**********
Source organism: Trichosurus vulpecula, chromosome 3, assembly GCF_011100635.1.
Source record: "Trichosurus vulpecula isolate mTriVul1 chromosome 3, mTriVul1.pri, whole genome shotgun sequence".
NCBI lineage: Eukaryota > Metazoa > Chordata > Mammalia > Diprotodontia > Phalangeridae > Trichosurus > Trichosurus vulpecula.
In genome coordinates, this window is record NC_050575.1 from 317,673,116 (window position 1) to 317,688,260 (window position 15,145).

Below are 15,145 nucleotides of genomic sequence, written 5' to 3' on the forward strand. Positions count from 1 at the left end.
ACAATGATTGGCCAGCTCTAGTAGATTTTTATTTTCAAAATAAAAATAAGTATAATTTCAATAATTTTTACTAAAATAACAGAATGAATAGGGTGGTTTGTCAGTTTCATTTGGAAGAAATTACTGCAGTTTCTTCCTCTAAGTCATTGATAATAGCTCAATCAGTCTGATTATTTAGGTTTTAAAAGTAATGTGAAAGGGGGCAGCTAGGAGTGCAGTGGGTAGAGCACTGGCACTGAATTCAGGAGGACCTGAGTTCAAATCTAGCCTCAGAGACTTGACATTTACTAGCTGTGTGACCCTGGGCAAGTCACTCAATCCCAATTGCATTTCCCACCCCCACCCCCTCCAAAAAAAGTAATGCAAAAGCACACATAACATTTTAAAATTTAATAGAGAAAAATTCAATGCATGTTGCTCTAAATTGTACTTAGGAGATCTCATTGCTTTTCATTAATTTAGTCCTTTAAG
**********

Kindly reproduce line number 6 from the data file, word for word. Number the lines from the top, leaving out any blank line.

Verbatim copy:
ACAATGATTGGCCAGCTCTAGTAGATTTTTATTTTCAAAATAAAAATAAGTATAATTTCAATAATTTTTACTAAAATAACAGAATGAATAGGGTGGTTTGTCAGTTTCATTTGGAAGAAATTACTGCAGTTTCTTCCTCTAAGTCATTGATAATAGCTCAATCAGTCTGATTATTTAGGTTTTAAAAGTAATGTGAAAGGGGGCAGCTAGGAGTGCAGTGGGTAGAGCACTGGCACTGAATTCAGGAGGACCTGAGTTCAAATCTAGCCTCAGAGACTTGACATTTACTAGCTGTGTGACCCTGGGCAAGTCACTCAATCCCAATTGCATTTCCCACCCCCACCCCCTCCAAAAAAAGTAATGCAAAAGCACACATAACATTTTAAAATTTAATAGAGAAAAATTCAATGCATGTTGCTCTAAATTGTACTTAGGAGATCTCATTGCTTTTCATTAATTTAGTCCTTTAAG